Clint Eastwood is an enormously capable filmmaker who, like any filmmaker who works non-stop, is capable of turning out films that are polished and considered and carefully calibrated, and equally capable of turning out nearly inert movies that are forgettable and barely register. What I find most interesting about his career is the way it took him a while to win critics over to his side, but once he did, he's been almost untouchable ever since. Any other filmmaker coming off of "Jersey Boys" would have been greeted on their next film with open skepticism, but it's a real sign of just how esteemed Eastwood is that he could release that film to near-universal indifference at the start of the summer, and yet his next film can be greeted like an event that sends seismic waves through the already-crowded Oscar season.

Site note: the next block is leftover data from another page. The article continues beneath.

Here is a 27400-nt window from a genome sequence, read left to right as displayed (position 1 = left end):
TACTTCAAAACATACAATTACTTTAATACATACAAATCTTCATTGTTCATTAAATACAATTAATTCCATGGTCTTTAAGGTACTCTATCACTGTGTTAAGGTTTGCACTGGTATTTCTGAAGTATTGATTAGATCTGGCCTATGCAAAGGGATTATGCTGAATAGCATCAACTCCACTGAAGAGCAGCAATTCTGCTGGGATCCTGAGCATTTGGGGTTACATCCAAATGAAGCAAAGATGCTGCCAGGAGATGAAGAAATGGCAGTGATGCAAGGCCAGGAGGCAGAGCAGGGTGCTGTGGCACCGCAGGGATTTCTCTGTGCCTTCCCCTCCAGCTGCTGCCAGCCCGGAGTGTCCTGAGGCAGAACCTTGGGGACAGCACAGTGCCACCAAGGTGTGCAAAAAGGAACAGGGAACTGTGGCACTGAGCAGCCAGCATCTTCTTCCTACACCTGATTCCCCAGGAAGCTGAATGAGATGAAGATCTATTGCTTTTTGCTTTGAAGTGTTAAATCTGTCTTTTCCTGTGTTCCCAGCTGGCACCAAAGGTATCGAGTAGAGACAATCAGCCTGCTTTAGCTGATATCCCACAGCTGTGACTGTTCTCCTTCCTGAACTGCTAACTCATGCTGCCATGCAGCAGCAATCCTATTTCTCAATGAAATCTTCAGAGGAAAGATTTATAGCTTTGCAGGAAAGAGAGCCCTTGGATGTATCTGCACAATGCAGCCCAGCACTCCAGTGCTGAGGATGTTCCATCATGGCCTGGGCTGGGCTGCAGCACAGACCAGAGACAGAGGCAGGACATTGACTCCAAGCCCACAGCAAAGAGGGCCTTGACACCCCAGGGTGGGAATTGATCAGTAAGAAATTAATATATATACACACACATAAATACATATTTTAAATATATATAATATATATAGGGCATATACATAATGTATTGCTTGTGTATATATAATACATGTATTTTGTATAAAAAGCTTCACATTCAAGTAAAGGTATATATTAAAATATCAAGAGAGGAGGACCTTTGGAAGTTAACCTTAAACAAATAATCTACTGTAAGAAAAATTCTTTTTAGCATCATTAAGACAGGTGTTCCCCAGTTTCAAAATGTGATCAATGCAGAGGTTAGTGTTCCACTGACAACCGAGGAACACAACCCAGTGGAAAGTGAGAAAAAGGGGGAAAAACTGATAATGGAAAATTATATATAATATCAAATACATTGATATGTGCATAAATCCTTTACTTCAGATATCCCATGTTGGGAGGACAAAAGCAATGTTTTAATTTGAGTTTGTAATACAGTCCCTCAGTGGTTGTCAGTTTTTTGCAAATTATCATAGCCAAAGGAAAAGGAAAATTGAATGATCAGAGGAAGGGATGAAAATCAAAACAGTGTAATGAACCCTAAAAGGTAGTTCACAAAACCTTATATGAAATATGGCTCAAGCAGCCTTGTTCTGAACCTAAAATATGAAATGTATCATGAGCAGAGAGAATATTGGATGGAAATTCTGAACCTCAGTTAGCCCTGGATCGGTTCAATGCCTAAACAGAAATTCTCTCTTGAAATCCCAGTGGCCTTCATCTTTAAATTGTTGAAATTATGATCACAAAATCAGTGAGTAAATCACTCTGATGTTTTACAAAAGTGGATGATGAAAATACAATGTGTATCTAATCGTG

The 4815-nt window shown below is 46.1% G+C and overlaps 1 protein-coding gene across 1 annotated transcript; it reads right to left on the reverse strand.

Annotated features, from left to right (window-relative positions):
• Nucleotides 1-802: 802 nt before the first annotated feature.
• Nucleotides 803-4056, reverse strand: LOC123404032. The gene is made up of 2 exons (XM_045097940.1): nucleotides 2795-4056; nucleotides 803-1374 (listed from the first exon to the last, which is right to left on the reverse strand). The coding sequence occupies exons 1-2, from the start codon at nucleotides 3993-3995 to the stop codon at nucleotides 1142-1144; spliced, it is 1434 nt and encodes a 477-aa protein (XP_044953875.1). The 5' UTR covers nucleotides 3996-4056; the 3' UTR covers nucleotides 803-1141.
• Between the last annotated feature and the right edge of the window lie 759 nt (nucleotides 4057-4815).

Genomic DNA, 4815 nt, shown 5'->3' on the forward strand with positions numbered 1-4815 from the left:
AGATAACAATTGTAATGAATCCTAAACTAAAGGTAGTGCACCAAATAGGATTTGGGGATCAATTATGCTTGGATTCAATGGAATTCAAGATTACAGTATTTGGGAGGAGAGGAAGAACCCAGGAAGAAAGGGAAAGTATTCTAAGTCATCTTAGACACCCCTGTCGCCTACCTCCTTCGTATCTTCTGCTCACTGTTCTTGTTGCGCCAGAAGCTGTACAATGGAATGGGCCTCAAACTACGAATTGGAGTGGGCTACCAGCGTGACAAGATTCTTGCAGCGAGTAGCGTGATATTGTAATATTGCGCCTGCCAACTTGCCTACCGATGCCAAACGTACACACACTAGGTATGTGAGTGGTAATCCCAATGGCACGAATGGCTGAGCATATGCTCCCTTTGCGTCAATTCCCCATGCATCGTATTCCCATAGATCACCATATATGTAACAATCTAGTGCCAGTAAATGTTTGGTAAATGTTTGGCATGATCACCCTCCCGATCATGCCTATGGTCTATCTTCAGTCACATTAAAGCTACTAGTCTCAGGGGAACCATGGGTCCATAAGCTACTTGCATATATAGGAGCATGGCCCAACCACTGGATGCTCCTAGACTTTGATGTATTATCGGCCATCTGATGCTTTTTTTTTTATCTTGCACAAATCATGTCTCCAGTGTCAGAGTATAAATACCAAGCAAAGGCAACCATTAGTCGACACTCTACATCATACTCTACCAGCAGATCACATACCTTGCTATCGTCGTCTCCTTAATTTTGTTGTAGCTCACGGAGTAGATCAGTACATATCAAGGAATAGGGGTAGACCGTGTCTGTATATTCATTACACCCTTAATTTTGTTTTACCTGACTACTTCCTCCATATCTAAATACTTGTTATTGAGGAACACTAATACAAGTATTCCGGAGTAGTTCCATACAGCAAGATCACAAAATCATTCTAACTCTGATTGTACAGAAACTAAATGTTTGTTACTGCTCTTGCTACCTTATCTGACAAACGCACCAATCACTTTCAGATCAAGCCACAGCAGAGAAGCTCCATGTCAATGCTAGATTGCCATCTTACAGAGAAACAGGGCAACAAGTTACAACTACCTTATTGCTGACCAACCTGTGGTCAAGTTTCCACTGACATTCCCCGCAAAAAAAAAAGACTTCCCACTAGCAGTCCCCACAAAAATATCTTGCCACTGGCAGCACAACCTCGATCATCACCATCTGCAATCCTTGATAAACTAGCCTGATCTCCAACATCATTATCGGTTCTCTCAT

One of the things that I tend to avoid in my writing about film is weighing in on awards prospects and the way one film stacks up against another, but an event like Tuesday night's back-to-back screenings at the Egyptian create the direct sense of a horse race. First up was a work-in-progress screening of the sure-looked-finished-to-me "Selma," and then the not-terribly-secret "secret screening" was Eastwood's latest, "American Sniper," and both films were heavily attended by the people who spend their time handicapping the various awards ahead. While I'm still not going to wade into that conversation, it was interesting to see just how nakedly the AFI Fest has now become part of the strategic thinking about when and how to show things.